The Bactra Review: Occasional and eclectic book reviews by Cosma Shalizi   114

The Seven Who Fled

by Frederic Prokosch

New York: Harper and Brothers, 1937
Re-issued, with a new introduction by the author, New York: Farrar, Straus and Giroux, 1984

Where Every Prospect Pleases, and Every Man Is Vile

I was led to this novel by an essay of Gore Vidal's, where he enthusiastically commends Prokosch's books in general and this one in particular. Vidal's recommendations have been good to me, and The Seven Who Fled looked like it would push sundry of my buttons. The eponymous seven (avatars, it would seem, of the deadly sins), Europeans who have wound up in Kashgar at the western edge of Chinese Central Asia at some unspecified time in the 1930s, flee eastwards from rebellion and unrest across the great deserts and mountains.

Prokosch writes some of the most beautiful, elegant, skillfully evocative prose it has been my good fortune to encounter. He conjures up landscapes he had never seen complete in every detail before the inner eye --- or deliberately, tantalizingly vague. If there were magic, it would sound very like his words, moving with the lazy, rippling, shadowed flow of quicksilver in sunset light.

I do not want to think about what evil spirit suggested to him that he break the spell by introducing characters. His Asiatics are a collection of racist cardboard cutouts, and rendered in such a dumb, unconvincing way as to be terminally annoying (while those of many equally racist and far less able contemporaries are not). As for his seven Europeans, they are not merely strangers to all constructive and generous impulses, but even to rational selfishness. The possbility that this is an allegorical statement of sin's relation to stupidity doesn't make up for the dirty, sticky feeling ones gets from inhabiting such minds.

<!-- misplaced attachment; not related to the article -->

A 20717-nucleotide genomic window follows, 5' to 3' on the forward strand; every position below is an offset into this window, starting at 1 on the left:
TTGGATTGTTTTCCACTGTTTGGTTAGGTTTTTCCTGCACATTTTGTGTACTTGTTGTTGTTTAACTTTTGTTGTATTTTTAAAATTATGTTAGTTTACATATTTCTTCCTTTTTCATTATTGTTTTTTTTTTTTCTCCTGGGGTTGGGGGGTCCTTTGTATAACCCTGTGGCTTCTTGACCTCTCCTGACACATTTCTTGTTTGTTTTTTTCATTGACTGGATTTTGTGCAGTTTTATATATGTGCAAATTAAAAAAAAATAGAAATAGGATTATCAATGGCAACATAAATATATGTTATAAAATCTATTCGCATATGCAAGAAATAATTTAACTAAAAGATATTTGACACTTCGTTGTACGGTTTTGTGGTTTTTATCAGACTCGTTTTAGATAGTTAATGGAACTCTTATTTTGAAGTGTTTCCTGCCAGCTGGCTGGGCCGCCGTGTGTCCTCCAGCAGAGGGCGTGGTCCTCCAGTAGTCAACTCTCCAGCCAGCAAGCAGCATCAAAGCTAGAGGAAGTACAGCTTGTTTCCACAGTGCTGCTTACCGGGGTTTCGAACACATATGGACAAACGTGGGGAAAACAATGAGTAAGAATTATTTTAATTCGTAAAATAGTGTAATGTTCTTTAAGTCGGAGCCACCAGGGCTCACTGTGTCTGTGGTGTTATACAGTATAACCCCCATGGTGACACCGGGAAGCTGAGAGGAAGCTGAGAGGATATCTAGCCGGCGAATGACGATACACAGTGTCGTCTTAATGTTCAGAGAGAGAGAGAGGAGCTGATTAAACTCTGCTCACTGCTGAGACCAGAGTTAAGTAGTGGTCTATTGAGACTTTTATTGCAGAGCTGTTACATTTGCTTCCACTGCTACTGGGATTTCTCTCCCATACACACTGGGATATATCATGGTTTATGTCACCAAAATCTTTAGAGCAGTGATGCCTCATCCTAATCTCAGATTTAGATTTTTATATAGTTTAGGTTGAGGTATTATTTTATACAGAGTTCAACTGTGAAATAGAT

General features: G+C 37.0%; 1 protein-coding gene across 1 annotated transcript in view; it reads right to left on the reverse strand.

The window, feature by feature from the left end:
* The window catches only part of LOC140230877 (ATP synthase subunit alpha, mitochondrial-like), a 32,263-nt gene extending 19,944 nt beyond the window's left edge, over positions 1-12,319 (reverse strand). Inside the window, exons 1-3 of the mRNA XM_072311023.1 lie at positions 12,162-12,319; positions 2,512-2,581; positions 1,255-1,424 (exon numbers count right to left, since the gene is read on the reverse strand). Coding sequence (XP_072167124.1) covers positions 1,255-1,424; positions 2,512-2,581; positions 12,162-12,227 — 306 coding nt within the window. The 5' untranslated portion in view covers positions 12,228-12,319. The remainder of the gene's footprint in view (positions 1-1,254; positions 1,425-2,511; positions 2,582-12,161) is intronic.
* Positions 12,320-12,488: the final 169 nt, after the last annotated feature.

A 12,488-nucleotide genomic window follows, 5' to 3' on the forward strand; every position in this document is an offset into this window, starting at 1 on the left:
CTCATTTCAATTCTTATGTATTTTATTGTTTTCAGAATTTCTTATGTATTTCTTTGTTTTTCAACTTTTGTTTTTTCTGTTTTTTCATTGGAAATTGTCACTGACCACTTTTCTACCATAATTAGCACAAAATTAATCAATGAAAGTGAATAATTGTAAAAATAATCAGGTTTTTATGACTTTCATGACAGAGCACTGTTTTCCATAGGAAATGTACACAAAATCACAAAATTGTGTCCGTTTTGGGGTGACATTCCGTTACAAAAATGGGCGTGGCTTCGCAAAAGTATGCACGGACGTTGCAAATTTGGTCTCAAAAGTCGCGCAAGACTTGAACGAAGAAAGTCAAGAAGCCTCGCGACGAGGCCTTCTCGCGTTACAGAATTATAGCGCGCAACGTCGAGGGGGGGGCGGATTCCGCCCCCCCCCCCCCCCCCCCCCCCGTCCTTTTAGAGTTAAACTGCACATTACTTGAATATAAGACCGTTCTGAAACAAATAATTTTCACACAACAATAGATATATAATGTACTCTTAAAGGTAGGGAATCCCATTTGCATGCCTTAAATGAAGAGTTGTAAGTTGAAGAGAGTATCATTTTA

If there is a plot, as opposed to a succession of scenes, it eluded me. About two-thirds of the way through, I uttered the Eight Deadly Words --- ``I don't care what happens to these people'' --- and started skimming off the delectable descriptive prose-poems. I probably should have done so much earlier.

Prokosch was, manifestly, a tremendously talent verbal artist. I cannot decide whether he used that art to say something false, ugly and boring, or whether (as I hope) he used it to say nothing at all. In either case, his talent was shamefully --- judging by his introduction, joyously --- squandered. I may give him another chance, with another book, but for now I put him away with admiration only for the books he could have written.

xi + 479 pp.
Central Asia / Fiction
Out of print as a hardback (no ISBN for Harper edition, FSG edition 0374261288) and as a paperback (FSG edition only, ISBN 0374518319). LoC S3531.R78 S4.
6 January 2000